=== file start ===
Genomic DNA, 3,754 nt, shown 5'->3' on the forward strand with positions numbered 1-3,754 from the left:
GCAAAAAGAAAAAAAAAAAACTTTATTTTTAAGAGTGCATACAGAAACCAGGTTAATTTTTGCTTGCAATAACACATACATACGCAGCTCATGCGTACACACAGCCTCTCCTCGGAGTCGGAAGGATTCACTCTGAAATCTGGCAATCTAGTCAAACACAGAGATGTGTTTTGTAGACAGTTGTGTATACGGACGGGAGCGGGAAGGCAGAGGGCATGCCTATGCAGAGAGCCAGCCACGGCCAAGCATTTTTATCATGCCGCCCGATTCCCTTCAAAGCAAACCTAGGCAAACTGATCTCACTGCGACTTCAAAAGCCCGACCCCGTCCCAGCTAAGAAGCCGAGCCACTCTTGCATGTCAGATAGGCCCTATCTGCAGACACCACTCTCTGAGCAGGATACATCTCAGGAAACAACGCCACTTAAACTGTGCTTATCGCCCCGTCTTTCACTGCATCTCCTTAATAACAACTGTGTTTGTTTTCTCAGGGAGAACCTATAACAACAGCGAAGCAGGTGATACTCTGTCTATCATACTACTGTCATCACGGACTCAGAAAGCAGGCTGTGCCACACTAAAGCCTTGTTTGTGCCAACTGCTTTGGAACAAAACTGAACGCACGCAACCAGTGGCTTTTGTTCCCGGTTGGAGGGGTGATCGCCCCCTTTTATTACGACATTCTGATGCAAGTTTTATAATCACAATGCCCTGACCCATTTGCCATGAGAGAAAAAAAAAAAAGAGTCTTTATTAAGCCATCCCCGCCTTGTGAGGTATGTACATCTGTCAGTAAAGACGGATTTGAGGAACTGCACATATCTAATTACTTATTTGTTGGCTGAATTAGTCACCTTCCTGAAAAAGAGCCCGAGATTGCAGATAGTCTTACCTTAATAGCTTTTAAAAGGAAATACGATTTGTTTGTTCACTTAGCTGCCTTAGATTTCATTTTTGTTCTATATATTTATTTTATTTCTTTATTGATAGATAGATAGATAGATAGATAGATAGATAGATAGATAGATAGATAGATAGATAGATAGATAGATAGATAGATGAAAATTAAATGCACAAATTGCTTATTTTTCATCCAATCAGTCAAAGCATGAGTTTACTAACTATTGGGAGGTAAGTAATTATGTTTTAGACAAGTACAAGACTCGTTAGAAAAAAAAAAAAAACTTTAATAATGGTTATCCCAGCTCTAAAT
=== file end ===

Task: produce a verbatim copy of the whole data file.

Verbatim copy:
Genomic DNA, 3,754 nt, shown 5'->3' on the forward strand with positions numbered 1-3,754 from the left:
GCAAAAAGAAAAAAAAAAAACTTTATTTTTAAGAGTGCATACAGAAACCAGGTTAATTTTTGCTTGCAATAACACATACATACGCAGCTCATGCGTACACACAGCCTCTCCTCGGAGTCGGAAGGATTCACTCTGAAATCTGGCAATCTAGTCAAACACAGAGATGTGTTTTGTAGACAGTTGTGTATACGGACGGGAGCGGGAAGGCAGAGGGCATGCCTATGCAGAGAGCCAGCCACGGCCAAGCATTTTTATCATGCCGCCCGATTCCCTTCAAAGCAAACCTAGGCAAACTGATCTCACTGCGACTTCAAAAGCCCGACCCCGTCCCAGCTAAGAAGCCGAGCCACTCTTGCATGTCAGATAGGCCCTATCTGCAGACACCACTCTCTGAGCAGGATACATCTCAGGAAACAACGCCACTTAAACTGTGCTTATCGCCCCGTCTTTCACTGCATCTCCTTAATAACAACTGTGTTTGTTTTCTCAGGGAGAACCTATAACAACAGCGAAGCAGGTGATACTCTGTCTATCATACTACTGTCATCACGGACTCAGAAAGCAGGCTGTGCCACACTAAAGCCTTGTTTGTGCCAACTGCTTTGGAACAAAACTGAACGCACGCAACCAGTGGCTTTTGTTCCCGGTTGGAGGGGTGATCGCCCCCTTTTATTACGACATTCTGATGCAAGTTTTATAATCACAATGCCCTGACCCATTTGCCATGAGAGAAAAAAAAAAAAGAGTCTTTATTAAGCCATCCCCGCCTTGTGAGGTATGTACATCTGTCAGTAAAGACGGATTTGAGGAACTGCACATATCTAATTACTTATTTGTTGGCTGAATTAGTCACCTTCCTGAAAAAGAGCCCGAGATTGCAGATAGTCTTACCTTAATAGCTTTTAAAAGGAAATACGATTTGTTTGTTCACTTAGCTGCCTTAGATTTCATTTTTGTTCTATATATTTATTTTATTTCTTTATTGATAGATAGATAGATAGATAGATAGATAGATAGATAGATAGATAGATAGATAGATAGATAGATAGATAGATAGATGAAAATTAAATGCACAAATTGCTTATTTTTCATCCAATCAGTCAAAGCATGAGTTTACTAACTATTGGGAGGTAAGTAATTATGTTTTAGACAAGTACAAGACTCGTTAGAAAAAAAAAAAAAACTTTAATAATGGTTATCCCAGCTCTAAAT